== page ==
© 2005

Macroscopic Transport Equations for Rarefied Gas Flows

Approximation Methods in Kinetic Theory


Part of the Interaction of Mechanics and Mathematics book series (IMM)

Table of contents

  1. Front Matter
    Pages I-XIV
  2. Henning Struchtrup
    Pages 1-13
  3. Henning Struchtrup
    Pages 15-26
  4. Henning Struchtrup
    Pages 27-51
  5. Henning Struchtrup
    Pages 53-74
  6. Henning Struchtrup
    Pages 75-85
  7. Henning Struchtrup
    Pages 87-107
  8. Henning Struchtrup
    Pages 109-121
  9. Henning Struchtrup
    Pages 123-143
  10. Henning Struchtrup
    Pages 161-173
  11. Henning Struchtrup
    Pages 175-195
  12. Henning Struchtrup
    Pages 197-228
  13. Back Matter
    Pages 229-258

About this book


The well known transport laws of Navier-Stokes and Fourier fail for the simulation of processes on lengthscales in the order of the mean free path of a particle that is when the Knudsen number is not small enough. Thus, the proper simulation of flows in rarefied gases requires a more detailed description.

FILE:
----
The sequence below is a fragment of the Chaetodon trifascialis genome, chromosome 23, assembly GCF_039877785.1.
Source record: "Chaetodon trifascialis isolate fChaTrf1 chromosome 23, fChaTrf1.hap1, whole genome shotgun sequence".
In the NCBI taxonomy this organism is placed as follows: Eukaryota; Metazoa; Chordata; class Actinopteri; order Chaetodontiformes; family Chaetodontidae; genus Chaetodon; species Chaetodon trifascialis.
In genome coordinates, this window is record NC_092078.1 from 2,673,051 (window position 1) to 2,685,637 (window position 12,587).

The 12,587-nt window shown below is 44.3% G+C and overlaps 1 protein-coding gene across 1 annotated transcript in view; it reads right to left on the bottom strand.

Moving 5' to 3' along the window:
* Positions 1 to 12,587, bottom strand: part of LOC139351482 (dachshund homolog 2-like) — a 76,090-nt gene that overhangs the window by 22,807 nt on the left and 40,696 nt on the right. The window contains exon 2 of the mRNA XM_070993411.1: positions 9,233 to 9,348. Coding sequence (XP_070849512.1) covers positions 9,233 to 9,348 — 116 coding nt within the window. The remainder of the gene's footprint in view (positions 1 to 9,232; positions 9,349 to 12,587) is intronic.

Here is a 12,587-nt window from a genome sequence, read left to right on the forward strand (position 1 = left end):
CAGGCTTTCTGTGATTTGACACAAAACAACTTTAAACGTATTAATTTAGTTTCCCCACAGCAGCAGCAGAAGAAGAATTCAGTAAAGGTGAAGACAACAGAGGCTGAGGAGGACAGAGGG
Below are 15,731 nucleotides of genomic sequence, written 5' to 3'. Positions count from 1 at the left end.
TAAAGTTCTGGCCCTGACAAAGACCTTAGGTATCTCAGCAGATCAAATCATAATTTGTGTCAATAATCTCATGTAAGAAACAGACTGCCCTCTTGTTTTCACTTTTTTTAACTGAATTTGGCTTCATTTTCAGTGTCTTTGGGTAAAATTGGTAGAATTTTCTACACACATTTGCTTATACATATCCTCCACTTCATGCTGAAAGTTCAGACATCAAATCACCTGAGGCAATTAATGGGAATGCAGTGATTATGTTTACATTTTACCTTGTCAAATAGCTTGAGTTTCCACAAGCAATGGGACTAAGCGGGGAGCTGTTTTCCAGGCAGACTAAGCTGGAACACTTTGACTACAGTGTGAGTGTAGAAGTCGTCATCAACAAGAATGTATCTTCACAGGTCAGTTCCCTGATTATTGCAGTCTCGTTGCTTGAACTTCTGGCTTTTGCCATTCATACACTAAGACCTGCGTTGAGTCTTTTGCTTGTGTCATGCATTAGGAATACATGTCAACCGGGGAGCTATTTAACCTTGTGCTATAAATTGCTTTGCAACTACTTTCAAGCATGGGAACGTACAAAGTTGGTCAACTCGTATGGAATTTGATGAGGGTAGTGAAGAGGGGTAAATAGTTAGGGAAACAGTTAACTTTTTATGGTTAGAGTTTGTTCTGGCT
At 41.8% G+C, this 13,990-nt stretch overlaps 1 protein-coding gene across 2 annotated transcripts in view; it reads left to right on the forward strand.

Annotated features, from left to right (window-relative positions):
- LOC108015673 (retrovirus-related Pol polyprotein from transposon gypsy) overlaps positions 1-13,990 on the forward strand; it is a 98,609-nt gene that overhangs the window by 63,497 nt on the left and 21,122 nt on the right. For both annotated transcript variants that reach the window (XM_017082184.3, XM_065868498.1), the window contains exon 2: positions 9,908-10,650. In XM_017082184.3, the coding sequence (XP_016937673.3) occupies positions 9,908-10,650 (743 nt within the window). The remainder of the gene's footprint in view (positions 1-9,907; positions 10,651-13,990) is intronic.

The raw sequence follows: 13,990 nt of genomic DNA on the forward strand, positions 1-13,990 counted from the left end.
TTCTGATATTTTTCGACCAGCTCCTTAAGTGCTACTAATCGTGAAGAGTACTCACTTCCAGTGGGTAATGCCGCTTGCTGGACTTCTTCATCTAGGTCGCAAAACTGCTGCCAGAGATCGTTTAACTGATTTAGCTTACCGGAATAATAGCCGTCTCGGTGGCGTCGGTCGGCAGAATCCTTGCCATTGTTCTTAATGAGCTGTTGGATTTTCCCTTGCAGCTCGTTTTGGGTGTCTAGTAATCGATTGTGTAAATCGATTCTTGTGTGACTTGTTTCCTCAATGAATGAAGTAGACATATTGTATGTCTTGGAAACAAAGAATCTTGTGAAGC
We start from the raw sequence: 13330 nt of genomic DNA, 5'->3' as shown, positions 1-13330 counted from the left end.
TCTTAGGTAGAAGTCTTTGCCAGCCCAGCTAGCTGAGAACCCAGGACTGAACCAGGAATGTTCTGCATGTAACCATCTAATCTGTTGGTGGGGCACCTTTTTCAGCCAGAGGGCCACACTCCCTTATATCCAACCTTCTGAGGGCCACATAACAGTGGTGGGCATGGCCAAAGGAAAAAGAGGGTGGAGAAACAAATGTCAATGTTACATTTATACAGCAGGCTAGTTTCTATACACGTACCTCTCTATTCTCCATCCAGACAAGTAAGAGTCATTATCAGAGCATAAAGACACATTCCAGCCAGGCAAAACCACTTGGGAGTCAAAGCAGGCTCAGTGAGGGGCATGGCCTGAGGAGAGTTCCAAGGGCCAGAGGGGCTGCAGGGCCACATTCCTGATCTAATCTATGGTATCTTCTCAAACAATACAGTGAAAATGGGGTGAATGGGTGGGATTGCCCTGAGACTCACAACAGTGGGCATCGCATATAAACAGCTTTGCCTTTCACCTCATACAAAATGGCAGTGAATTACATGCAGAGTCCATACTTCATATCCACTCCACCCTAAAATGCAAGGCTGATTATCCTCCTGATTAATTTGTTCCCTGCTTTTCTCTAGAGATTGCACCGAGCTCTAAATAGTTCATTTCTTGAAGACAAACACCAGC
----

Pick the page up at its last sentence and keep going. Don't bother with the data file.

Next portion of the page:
This book discusses classical and modern methods to derive macroscopic transport equations for rarefied gases from the Boltzmann equation, for small and moderate Knudsen numbers, i.e. at and above the Navier-Stokes-Fourier level. The main methods discussed are the classical Chapman-Enskog and Grad approaches, as well as the new order of magnitude method, which avoids the short-comings of the classical methods, but retains their benefits. The relations between the various methods are carefully examined, and the resulting equations are compared and tested for a variety of standard problems.

The book develops the topic starting from the basic description of an ideal gas, over the derivation of the Boltzmann equation, towards the various methods for deriving macroscopic transport equations, and the test problems which include stability of the equations, shock waves, and Couette flow.


Asymptotic Methods Boltzmann Equation Chapman-Enskog Expansion Grad Moment Method Kinetic Theory Knudsen Layers Microscale Flows Shock Waves Transport simulation

Authors and affiliations

  1. 1.Department of Mechanical Engineering and Institute for Integrated Energy SystemsUniversity of VictoriaVictoriaCanada

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